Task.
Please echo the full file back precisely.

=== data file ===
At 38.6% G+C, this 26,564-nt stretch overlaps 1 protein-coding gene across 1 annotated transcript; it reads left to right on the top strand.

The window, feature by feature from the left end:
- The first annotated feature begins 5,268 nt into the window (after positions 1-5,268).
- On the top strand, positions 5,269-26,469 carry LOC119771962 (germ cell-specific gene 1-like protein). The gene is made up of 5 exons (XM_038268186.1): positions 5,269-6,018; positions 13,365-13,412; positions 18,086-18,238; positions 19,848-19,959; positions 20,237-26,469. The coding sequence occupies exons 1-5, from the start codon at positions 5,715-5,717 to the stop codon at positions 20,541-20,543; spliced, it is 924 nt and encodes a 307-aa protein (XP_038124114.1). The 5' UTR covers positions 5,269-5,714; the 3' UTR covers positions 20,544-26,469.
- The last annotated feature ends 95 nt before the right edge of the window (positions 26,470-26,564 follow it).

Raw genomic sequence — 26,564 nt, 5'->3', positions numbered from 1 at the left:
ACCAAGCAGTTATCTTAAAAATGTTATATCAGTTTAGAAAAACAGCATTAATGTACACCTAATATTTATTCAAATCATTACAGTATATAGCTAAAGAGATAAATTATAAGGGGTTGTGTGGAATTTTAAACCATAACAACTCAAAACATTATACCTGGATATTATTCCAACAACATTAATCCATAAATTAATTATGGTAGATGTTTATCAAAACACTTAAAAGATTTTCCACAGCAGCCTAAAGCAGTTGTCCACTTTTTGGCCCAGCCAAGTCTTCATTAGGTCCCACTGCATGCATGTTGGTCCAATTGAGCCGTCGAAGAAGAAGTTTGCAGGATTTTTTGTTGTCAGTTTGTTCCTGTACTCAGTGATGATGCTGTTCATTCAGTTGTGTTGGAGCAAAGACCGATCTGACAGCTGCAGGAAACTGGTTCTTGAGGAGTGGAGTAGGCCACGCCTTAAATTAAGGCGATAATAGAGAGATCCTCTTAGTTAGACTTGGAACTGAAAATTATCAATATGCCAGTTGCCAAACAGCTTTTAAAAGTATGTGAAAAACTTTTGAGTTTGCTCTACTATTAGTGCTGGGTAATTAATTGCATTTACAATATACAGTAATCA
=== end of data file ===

At 38.6% G+C, this 26,564-nt stretch overlaps 1 protein-coding gene across 1 annotated transcript; it reads left to right on the top strand.

The window, feature by feature from the left end:
- The first annotated feature begins 5,268 nt into the window (after positions 1-5,268).
- On the top strand, positions 5,269-26,469 carry LOC119771962 (germ cell-specific gene 1-like protein). The gene is made up of 5 exons (XM_038268186.1): positions 5,269-6,018; positions 13,365-13,412; positions 18,086-18,238; positions 19,848-19,959; positions 20,237-26,469. The coding sequence occupies exons 1-5, from the start codon at positions 5,715-5,717 to the stop codon at positions 20,541-20,543; spliced, it is 924 nt and encodes a 307-aa protein (XP_038124114.1). The 5' UTR covers positions 5,269-5,714; the 3' UTR covers positions 20,544-26,469.
- The last annotated feature ends 95 nt before the right edge of the window (positions 26,470-26,564 follow it).

Raw genomic sequence — 26,564 nt, 5'->3', positions numbered from 1 at the left:
ACCAAGCAGTTATCTTAAAAATGTTATATCAGTTTAGAAAAACAGCATTAATGTACACCTAATATTTATTCAAATCATTACAGTATATAGCTAAAGAGATAAATTATAAGGGGTTGTGTGGAATTTTAAACCATAACAACTCAAAACATTATACCTGGATATTATTCCAACAACATTAATCCATAAATTAATTATGGTAGATGTTTATCAAAACACTTAAAAGATTTTCCACAGCAGCCTAAAGCAGTTGTCCACTTTTTGGCCCAGCCAAGTCTTCATTAGGTCCCACTGCATGCATGTTGGTCCAATTGAGCCGTCGAAGAAGAAGTTTGCAGGATTTTTTGTTGTCAGTTTGTTCCTGTACTCAGTGATGATGCTGTTCATTCAGTTGTGTTGGAGCAAAGACCGATCTGACAGCTGCAGGAAACTGGTTCTTGAGGAGTGGAGTAGGCCACGCCTTAAATTAAGGCGATAATAGAGAGATCCTCTTAGTTAGACTTGGAACTGAAAATTATCAATATGCCAGTTGCCAAACAGCTTTTAAAAGTATGTGAAAAACTTTTGAGTTTGCTCTACTATTAGTGCTGGGTAATTAATTGCATTTACAATATACAGTAATCA